We then see the Babri Masjid demolition and the Bombay bombings. Real-life footage in both cases, yes, but nothing much beyond them. The supporting characters, who provided context in the American movie, contribute nothing here, except for his mother repeating the “malaria” line. This is Wikipediafication of real-life events – a sloppiness so common that I noted it in the review of Rocketry, which released less than six weeks ago – more interested in checking boxes than creating meanings.

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Then there’s Khan. An impressive actor with a versatile filmography, he sometimes gets ‘stuck’ in a mode that lasts the entire movie. There’s a pensive Khan (Dhobi Ghat), an eye-dilating Khan (3 Idiots), a stunned-eye Khan (PK), and so on. It may have looked bearable initially, but it’s been a shtick for so long – reminding people of Rowan Atkinson’s comedy – that it now feels like a ‘Bean there done that’ saga.

The Laal of the ’90s, playing a student and a soldier, is not an improvement. Rehashing his formula in 3 Idiots, PK, and Dhoom 3 (the dim-witted version), the actor tries so hard to be cute and goofy that he dilutes a crucial portion of the film. Worse, the age difference between the actor and his character swings from two-and-a-half to three-and-a-half decades – it’s not just sloppy but embarrassing.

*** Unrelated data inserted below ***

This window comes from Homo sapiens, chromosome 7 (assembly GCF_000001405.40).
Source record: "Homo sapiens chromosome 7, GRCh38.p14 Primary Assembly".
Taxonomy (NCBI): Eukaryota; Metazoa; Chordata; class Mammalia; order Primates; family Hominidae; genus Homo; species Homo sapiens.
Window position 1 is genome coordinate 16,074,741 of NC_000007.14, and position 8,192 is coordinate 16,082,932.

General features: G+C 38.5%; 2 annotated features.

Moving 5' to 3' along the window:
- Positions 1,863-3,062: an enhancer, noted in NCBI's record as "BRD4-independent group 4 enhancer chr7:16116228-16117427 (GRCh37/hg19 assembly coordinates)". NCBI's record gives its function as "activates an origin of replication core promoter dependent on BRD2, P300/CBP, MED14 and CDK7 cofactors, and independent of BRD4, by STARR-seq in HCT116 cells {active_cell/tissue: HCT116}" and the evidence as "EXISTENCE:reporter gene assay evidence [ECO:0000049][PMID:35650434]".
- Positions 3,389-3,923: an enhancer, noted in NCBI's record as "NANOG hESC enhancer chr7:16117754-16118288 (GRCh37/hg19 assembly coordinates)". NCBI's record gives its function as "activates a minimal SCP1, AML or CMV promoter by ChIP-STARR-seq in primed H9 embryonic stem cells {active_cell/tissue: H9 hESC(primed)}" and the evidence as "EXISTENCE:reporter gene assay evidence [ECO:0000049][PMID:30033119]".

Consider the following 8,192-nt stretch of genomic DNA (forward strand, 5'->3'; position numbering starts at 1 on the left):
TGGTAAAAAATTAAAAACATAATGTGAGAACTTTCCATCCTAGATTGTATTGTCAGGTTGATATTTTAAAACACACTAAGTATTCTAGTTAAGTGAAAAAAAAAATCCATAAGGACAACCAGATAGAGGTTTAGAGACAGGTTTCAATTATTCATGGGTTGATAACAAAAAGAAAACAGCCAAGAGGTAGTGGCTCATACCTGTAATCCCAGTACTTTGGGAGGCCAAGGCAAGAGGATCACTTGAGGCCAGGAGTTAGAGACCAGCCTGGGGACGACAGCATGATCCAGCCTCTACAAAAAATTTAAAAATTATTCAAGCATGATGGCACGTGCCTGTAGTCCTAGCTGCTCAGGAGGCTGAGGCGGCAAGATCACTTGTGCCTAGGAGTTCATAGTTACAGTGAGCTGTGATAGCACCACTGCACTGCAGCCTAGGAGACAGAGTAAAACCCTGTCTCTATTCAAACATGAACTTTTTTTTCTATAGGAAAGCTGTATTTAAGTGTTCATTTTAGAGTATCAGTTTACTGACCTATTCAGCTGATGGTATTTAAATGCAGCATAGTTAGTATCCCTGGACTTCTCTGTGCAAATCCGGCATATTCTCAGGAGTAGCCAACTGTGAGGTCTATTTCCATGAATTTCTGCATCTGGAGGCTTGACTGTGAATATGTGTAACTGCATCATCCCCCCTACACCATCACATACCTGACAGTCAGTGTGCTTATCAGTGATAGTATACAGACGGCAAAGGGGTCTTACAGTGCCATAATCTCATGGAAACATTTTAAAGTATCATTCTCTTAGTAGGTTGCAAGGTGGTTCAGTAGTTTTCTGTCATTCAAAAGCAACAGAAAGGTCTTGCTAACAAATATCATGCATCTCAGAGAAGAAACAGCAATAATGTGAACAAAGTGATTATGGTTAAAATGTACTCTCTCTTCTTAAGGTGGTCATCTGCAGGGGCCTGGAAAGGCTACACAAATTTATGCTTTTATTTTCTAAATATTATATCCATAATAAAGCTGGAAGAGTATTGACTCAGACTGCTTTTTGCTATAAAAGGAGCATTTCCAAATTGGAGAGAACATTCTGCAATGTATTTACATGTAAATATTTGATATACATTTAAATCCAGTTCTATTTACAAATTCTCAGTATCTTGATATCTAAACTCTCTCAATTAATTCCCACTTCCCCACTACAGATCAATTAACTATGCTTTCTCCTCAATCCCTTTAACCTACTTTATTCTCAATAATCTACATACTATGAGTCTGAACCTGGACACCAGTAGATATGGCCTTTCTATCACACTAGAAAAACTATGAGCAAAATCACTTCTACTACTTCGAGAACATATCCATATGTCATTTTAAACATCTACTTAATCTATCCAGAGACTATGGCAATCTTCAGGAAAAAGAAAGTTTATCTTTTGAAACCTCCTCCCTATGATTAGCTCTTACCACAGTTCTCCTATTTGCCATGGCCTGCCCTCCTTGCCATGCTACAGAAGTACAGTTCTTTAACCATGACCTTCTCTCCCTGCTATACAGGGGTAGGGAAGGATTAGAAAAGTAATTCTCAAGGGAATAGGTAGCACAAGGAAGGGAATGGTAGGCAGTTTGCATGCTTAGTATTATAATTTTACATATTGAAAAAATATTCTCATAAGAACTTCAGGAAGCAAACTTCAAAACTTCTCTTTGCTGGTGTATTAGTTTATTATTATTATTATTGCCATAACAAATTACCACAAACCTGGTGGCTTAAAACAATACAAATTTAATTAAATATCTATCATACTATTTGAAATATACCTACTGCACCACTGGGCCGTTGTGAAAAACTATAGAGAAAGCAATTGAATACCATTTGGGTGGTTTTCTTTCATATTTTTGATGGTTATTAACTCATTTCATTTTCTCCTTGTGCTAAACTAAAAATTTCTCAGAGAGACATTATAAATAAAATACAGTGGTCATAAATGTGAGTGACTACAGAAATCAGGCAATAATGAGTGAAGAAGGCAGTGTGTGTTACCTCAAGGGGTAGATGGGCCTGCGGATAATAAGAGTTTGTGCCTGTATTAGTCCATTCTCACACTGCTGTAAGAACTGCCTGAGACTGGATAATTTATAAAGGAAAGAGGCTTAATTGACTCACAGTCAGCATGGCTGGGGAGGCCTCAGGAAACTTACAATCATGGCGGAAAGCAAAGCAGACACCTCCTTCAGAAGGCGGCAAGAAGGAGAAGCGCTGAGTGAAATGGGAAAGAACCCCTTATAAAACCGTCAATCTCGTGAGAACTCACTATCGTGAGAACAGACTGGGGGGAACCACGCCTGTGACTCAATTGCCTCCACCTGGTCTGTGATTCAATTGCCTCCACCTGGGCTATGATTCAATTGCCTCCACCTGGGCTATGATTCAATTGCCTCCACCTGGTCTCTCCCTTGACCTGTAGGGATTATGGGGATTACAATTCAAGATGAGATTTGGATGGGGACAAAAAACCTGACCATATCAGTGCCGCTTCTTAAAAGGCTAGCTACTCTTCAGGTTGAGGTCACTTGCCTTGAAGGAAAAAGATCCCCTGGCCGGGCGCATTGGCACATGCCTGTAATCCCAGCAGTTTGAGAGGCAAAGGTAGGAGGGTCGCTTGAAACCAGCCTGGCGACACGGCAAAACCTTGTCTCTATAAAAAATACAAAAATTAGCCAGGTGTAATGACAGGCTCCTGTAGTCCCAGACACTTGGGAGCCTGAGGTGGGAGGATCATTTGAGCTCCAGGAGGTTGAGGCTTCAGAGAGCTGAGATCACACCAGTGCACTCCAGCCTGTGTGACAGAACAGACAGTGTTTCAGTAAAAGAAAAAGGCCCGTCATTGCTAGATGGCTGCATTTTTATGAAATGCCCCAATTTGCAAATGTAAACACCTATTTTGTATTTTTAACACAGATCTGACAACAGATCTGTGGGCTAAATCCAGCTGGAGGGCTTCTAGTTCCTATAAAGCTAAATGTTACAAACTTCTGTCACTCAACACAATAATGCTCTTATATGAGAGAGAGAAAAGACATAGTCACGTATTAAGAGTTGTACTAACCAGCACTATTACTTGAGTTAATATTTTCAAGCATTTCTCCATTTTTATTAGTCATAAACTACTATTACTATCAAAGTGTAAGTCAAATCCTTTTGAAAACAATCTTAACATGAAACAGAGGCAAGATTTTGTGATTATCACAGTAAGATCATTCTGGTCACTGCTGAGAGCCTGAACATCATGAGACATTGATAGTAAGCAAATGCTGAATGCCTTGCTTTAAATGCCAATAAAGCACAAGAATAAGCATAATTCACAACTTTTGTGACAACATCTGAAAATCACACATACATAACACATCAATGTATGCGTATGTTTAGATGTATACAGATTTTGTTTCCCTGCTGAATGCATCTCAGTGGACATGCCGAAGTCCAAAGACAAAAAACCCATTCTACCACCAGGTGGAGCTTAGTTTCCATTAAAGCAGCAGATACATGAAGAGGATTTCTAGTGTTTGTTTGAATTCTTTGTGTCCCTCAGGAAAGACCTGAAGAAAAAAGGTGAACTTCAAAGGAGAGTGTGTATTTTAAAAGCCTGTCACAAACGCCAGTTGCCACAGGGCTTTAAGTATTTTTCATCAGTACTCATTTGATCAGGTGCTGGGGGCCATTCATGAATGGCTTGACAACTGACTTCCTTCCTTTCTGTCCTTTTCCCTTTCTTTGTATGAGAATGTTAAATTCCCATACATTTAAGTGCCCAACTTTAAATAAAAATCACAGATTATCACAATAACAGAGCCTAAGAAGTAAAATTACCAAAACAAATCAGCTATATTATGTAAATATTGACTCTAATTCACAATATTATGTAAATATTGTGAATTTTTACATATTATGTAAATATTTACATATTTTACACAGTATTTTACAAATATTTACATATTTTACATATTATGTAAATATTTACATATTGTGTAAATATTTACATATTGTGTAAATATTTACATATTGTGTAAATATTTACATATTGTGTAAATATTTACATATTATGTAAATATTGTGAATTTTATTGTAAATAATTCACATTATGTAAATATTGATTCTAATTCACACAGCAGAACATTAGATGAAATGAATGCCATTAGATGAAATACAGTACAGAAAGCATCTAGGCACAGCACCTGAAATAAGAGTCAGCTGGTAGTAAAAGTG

The writing regains its purpose and momentum through a long Kargil War stretch featuring a twist missing in the original. Unlike Forrest, who rescues his boss, Laal saves a… Pakistani fighter, Mohammad (Manav Vij). Everything about this sequence – the story, the theme, the character motivation – sings. Laal doesn’t know that Mohammad is an enemy; he sees a fellow human in peril and, in auto-pilot mode, saving one Indian soldier after the other, does his duty. They meet later – Laal, a war hero; Mohammad, on a wheelchair, hiding in an enemy state – and bond, eventually becoming business partners.

Laal calls him “Mohammad paaji”. Initially hostile, even wanting to kill Laal, Mohammad warms up to him, adopting the uncluttered mindset of his saviour: that they are both people. They complement each other – vicious and naïve, cynical and sweet – giving the film its most entertaining moments and a much-needed moral spine. It even has a great kicker. When Mohammad feels guilty after the 2008 Mumbai attacks, he asks Laal why he does not pray often. A simple answer: “Mazhab se malaria phailta hai [religion spreads disease].” It’s a stunning scene – a rare scene – where this film feels something, says something.

A still from ‘Laal Singh Chaddha’.